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Fed Policy Shows Little Change in Latest Update

  • Federal Reserve remains commitment to monetary easing in effort to bolster economy and improve credit access to businesses and households
  • Supports “maximum” employment and moderate inflation about 2 percent
  • Hews to expectations of minimal policy changes due to political and economic uncertainties

The Federal Reserve reiterated its commitment today to supporting the American economy by “promoting its maximum employment and price stability goals,” offering little change to its existing policy. The statement held to expectations that the Fed would not make any major changes due to its unwillingness to wade into the politics of the presidential election or add further uncertainty to the economy.

The Fed acknowledged the challenges the ongoing COVID-19 pandemic has created for the economy and labor market, with weaker demand and oil price declines leading to lower consumer price inflation. It asserted that control of the virus will be key to improving economic conditions, and that it will maintain accommodative financial conditions aimed at supporting the economy, calming markets, and improving credit access for businesses and households.

The Fed announced that it will continue to pursue “maximum” employment in the labor market and allow moderate inflation above 2 percent so it averages at this level “over time.” It plans to hold interest rates between zero and 0.25 percent until labor and inflation goals are met, and to “increase its holdings of Treasury securities and agency mortgage-backed securities at least at the current pace.”

Interest rates have remained near zero since they were slashed in March, and the Fed has also been buying about $120 billion a month in government-backed bonds. It has also adopted a more lenient policy on inflation, allowing rates to remain low even if inflation exceeds the 2 percent target rate.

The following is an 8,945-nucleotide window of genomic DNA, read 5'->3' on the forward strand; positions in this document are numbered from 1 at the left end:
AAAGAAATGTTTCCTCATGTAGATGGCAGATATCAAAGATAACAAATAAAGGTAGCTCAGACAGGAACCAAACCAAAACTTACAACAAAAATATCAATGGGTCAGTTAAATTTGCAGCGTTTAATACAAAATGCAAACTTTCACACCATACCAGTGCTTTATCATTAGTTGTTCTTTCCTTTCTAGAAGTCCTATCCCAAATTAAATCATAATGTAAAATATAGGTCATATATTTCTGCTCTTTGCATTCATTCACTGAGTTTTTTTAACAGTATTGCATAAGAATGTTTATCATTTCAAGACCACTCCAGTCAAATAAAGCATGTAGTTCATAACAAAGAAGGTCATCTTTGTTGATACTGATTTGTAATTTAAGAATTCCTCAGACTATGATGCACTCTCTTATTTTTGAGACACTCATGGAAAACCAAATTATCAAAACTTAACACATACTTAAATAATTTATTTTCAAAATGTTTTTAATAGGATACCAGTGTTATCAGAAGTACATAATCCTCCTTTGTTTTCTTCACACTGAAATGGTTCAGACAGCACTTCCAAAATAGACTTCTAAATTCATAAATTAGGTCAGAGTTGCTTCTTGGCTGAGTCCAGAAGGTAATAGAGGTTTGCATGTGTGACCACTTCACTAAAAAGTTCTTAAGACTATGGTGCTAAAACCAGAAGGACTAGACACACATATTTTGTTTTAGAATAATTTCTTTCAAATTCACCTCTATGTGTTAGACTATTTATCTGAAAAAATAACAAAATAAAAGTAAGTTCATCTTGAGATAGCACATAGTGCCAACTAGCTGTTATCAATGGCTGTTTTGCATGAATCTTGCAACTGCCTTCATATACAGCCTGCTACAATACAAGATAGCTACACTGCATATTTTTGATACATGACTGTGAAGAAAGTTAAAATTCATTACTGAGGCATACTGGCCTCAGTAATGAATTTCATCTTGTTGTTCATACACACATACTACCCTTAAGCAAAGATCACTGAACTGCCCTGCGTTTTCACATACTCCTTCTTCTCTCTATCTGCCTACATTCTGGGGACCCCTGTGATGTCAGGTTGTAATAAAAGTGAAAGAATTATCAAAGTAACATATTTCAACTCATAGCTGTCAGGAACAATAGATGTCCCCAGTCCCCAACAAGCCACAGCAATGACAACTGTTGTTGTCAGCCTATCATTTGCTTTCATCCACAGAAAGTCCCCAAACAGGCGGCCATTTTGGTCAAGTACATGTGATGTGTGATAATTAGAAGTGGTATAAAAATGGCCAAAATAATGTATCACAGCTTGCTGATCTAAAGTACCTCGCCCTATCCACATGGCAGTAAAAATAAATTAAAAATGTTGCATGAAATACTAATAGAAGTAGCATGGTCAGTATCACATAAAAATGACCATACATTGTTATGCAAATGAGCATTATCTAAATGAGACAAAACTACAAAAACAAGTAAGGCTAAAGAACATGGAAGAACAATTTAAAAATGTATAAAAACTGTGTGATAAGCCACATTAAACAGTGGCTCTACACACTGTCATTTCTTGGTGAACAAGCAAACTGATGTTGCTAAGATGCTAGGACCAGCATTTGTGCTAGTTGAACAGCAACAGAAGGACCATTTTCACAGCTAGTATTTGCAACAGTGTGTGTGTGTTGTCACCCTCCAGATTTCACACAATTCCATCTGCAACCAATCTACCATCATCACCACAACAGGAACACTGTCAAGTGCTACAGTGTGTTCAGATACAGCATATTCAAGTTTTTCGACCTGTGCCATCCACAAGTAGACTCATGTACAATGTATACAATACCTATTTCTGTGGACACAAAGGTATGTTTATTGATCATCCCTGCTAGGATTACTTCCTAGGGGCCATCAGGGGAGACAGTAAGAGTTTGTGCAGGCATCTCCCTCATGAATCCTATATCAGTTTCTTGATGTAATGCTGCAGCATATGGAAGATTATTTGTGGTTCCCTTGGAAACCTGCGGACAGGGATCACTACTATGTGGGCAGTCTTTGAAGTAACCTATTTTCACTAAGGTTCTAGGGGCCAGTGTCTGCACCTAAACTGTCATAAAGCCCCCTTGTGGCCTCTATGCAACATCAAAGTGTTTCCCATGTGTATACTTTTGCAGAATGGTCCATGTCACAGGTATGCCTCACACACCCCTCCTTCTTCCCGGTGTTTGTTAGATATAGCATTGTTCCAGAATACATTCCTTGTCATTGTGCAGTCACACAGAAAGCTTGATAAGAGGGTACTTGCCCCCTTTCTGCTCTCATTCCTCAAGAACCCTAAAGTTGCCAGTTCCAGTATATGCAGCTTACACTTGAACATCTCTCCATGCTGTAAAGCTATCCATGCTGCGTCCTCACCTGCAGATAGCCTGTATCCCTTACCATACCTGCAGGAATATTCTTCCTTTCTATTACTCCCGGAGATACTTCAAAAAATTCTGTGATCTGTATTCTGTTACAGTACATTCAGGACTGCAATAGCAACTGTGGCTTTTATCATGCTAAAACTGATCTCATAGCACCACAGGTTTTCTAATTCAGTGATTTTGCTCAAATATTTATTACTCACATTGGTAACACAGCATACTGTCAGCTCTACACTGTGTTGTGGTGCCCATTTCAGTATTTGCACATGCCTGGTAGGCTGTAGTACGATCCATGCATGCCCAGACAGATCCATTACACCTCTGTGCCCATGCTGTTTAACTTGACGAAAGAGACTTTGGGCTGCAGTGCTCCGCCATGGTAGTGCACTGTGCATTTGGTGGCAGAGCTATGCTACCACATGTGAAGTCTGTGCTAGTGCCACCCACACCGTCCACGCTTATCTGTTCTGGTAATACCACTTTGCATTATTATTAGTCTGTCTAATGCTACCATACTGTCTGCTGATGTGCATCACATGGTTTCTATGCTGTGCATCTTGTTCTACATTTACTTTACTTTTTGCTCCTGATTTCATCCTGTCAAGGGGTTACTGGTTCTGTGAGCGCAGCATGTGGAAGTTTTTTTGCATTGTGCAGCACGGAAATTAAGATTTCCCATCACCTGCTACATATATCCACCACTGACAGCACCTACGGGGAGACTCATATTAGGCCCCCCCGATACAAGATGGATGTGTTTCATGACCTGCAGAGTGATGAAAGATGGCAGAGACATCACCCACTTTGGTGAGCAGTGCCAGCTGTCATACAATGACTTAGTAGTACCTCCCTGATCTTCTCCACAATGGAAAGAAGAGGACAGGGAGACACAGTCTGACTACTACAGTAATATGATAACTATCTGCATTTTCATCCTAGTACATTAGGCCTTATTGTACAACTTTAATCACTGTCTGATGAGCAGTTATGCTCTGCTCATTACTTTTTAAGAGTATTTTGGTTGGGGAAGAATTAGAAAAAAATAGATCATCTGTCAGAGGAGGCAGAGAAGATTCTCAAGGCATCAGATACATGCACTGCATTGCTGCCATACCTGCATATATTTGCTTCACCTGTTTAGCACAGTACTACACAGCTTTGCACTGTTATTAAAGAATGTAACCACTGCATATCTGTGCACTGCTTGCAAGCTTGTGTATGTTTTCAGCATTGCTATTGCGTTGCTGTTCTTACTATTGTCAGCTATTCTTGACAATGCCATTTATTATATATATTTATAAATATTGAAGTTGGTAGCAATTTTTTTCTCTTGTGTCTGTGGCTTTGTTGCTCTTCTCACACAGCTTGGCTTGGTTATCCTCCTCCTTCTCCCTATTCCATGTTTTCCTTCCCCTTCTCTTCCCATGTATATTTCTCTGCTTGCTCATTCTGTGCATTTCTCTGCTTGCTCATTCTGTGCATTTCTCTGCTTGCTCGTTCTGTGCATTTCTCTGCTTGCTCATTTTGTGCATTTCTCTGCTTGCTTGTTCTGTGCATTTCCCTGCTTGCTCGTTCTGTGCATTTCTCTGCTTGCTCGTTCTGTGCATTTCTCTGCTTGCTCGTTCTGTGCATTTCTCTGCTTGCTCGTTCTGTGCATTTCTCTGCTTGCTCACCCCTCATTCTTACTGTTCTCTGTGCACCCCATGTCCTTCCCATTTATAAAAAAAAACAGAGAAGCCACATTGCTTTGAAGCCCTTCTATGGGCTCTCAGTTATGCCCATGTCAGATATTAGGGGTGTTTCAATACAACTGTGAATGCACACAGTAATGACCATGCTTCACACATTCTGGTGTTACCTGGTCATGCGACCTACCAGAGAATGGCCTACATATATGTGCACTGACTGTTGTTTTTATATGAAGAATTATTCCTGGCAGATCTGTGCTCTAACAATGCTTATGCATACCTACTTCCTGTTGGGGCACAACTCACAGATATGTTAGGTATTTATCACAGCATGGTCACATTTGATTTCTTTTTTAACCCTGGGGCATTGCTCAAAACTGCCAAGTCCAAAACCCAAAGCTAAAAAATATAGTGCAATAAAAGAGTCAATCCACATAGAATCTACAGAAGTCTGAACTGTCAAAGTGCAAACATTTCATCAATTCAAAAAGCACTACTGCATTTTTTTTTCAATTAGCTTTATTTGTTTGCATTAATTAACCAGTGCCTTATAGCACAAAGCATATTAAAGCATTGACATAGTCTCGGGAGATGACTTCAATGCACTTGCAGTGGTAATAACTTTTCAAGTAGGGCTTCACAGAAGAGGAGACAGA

The economy has shown mixed messages in recent months, with improvements in manufacturing and consumer spending offset by slower job growth and elevated unemployment. Powell warned that the nation’s economic outlook is “extraordinarily uncertain,” with a third wave of COVID-19 infections causing particular concern. The Fed says it will continue monitoring factors such as health, labor market, inflation, and financial and international markets to adjust its policy as necessary.

Some analysts have suggested that the Fed is running out of options to offer further support for the economy, given that it has already supported considerable monetary easing and that fiscal relief will have a greater effect on some areas of the economy. Powell has frequently called on Congress to pass a new round of economic stimulus, and Senate Majority Leader Mitch McConnell says the Senate will prioritize this relief when it meets next week after partisan disagreements hindered any new aid in the months leading up to Tuesday’s election.

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